Overall, we produce a reliable forest age map for China. This forest age product has been validated by independent field samples and compared with existing datasets with an R2 ranging from 0.51 to 0.62 (Fig. 6). However, there is still a slight overestimation of younger forest and an underestimation of older forest compared with validation samples, which is mainly related to the dataset and methods used in this study. In terms of dataset, primarily, the utilization of a forest mask that delineates planted and natural forests introduces an inescapable source of uncertainty, which is particularly high (approximately 10 %) in the southern regions of China (Cheng et al., 2023b). Furthermore, the dependence on canopy-height data generated by Liu et al. (2022) as the crucial determinant in forest age estimation (Fig. 2) necessitates meticulous consideration (Zhang et al., 2017), given that the uncertainties in the canopy-height data (R2=0.55) could strongly affect the accuracy in forest age modeling. Finally, when benchmarked against extant products, conspicuous disparities in forest age estimates appear within the northeastern and southwestern regions (Fig. 7). These disparities, coupled with insights from forest inventory data, highlight the prevalence of older forests (exceeding 100 years) within these regions (Fig. 4). The unique challenge posed by estimating the age of such older forests, characterized by sluggish growth rates (Maltman et al., 2023), accentuates the sensitivity to crown height data. Consequently, the uncertainty associated with canopy height data was conspicuously accentuated in these regions. Regarding methods, we combined MLAs and our disturbance detection approach to derive forest age. For MLAs, overfitting is a common challenge in which a model learns the training data too accurately but fails to generalize it to unseen data (Belgiu and Drăguţ 2016). The results (Table S5) suggest that the constructed forest age models exhibit a certain degree of overfitting, which can cause some errors in forest age estimation. Addressing the issue of overfitting, data augmentation and exploring new deep learning algorithms may be a direction for further investigation. For the LandTrendr approach, it is affected by different parameters such as input bands, vegetation parameters (NBR index), climates, vegetation, terrain, and atmospheric conditions (Banskota et al., 2014; Hermosilla et al., 2015; Hua et al., 2021; Huang et al., 2023; Yang et al., 2018). China's unprecedented development has led to extensive land cover changes, making it one of the most intensively managed forest regions globally (Tong et al., 2020). This has resulted in significant forest fragmentation, posing challenges in using NBR and other indices for change detection (Li et al., 2024) and creating uncertainty in forest age identification. Furthermore, while the LandTrendr algorithm effectively captures sharp disturbances like fires, clearcutting, and reforestation, it falls short in detecting subtle changes such as silviculture and thinning (Huang et al., 2023; Zhu, 2017). This limitation may lead to the omission of young trees and an overestimation of forest age.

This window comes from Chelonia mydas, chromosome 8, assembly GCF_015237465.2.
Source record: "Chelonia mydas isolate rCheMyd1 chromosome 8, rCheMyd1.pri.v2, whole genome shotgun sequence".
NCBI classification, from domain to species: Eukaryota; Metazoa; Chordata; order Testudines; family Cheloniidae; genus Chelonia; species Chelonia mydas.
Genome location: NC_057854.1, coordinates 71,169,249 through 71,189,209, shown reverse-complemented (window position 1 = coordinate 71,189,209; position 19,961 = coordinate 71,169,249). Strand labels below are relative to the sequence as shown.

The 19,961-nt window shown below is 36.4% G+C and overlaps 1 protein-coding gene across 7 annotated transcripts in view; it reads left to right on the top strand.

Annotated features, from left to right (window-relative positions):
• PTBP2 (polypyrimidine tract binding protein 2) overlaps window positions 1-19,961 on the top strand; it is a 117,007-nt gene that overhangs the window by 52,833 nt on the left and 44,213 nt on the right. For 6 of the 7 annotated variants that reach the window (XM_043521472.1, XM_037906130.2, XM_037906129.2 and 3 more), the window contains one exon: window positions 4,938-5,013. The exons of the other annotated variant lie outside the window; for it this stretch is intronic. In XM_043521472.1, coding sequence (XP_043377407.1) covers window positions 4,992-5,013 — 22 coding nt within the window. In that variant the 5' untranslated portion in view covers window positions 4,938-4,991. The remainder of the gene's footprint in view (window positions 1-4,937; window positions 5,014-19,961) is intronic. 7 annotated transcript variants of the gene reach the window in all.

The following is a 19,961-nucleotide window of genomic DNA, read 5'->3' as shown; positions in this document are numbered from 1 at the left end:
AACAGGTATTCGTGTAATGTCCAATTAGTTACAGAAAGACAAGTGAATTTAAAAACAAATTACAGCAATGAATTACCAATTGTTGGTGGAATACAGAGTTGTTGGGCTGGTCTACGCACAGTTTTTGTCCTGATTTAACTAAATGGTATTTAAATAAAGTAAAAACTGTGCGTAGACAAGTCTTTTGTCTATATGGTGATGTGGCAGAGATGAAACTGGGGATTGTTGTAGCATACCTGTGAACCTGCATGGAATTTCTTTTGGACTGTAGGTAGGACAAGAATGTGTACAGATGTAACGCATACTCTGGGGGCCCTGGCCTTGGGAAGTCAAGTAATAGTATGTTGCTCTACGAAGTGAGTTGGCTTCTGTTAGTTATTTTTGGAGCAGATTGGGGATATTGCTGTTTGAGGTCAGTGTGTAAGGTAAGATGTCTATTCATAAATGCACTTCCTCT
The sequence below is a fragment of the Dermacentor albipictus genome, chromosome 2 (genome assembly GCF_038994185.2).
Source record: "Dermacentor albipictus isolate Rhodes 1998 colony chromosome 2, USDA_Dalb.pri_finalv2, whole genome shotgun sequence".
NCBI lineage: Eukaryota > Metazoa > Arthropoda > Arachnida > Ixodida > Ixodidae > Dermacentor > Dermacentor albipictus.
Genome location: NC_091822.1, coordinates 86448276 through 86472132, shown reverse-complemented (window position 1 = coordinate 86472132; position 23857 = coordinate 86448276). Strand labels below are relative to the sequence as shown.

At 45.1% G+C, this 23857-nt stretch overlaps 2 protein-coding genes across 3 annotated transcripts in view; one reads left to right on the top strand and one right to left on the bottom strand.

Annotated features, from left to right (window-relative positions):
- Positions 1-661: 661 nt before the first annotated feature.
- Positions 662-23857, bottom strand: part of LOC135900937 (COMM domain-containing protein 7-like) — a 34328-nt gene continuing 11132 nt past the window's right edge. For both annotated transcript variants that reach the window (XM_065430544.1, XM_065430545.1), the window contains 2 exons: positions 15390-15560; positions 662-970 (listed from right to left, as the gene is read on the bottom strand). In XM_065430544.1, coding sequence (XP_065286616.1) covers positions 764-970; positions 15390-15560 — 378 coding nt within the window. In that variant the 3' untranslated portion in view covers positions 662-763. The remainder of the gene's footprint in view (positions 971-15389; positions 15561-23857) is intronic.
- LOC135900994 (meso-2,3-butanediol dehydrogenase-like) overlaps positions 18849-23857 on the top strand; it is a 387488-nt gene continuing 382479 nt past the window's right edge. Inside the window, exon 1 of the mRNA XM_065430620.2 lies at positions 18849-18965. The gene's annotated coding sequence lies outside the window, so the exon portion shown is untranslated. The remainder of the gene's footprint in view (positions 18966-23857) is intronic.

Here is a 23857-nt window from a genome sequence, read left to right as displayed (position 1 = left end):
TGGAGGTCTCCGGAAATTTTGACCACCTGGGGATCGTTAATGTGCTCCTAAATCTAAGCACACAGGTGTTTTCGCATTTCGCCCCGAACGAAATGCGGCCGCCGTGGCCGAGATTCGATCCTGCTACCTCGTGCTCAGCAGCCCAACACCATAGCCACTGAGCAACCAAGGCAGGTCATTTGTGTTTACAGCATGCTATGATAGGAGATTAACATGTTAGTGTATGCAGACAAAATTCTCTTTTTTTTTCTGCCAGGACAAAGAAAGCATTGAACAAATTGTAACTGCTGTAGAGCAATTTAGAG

5 Data availability

The 30 m resolution forest age map of China generated by this study is openly available at (Cheng et al., 2023a). Please contact the authors for more detailed information.

6 Conclusion

High-resolution and spatially explicit forest age mapping for China play a crucial role in accurately quantifying the current carbon sequestration of forest ecosystems and its future potential. Currently, the available China forest age data suffer from low resolution and incomplete coverage of age ranges, making it difficult to meet the requirements of studies at various spatial scales. Therefore, this study combines time series analysis of remote sensing imagery with MLAs to create the first 30 m resolution China's forest age map for the year 2020. Validation against forest inventory data, field measurements, and existing products demonstrates the R2 values to be between 0.51 and 0.62. The estimated forest age data reveal an average forest age of 56.1 years for China, with a standard deviation of 32.7 years. This dataset holds significant importance for understanding the carbon source and sink dynamics in China's forest ecosystem.


The supplement related to this article is available online at:

Author contributions

KC, YC, and QG designed the research. KC, YC, and TX performed the analysis. QG, KC, YC, and WL collected the field measurements and existing remote sensing products. KC and YC wrote the manuscript. HG and YR reviewed the manuscript. QG, HY, and QM supervised and reviewed the paper. KC and YC contributed equally to this work.

Competing interests

The contact author has declared that none of the authors has any competing interests.


Publisher's note: Copernicus Publications remains neutral with regard to jurisdictional claims made in the text, published maps, institutional affiliations, or any other geographical representation in this paper. While Copernicus Publications makes every effort to include appropriate place names, the final responsibility lies with the authors.


We thank the editor and the reviewers for their valuable comments.

Financial support

This research has been supported by the National Key Research and Development Program of China (grant no. 2022YFF1300203), the International Research Center of Big Data for Sustainable Development Goals (grant no. CBAS2022GSP06), the National Natural Science Foundation of China (grant nos. 42371329, 31971575, and 42201366). Qin Ma is also supported by the research fund provided by Nanjing Normal University (grant no. 184080H202B349).

Review statement

This paper was edited by Zhen Yu and reviewed by two anonymous referees.


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Short summary
To quantify forest carbon stock and its future potential accurately, we generated a 30 m resolution forest age map for China in 2020 using multisource remote sensing datasets based on machine learning and time series analysis approaches. Validation with independent field samples indicated that the mapped forest age had an R2 of 0.51--0.63. Nationally, the average forest age is 56.1 years (standard deviation of 32.7 years).
Final-revised paper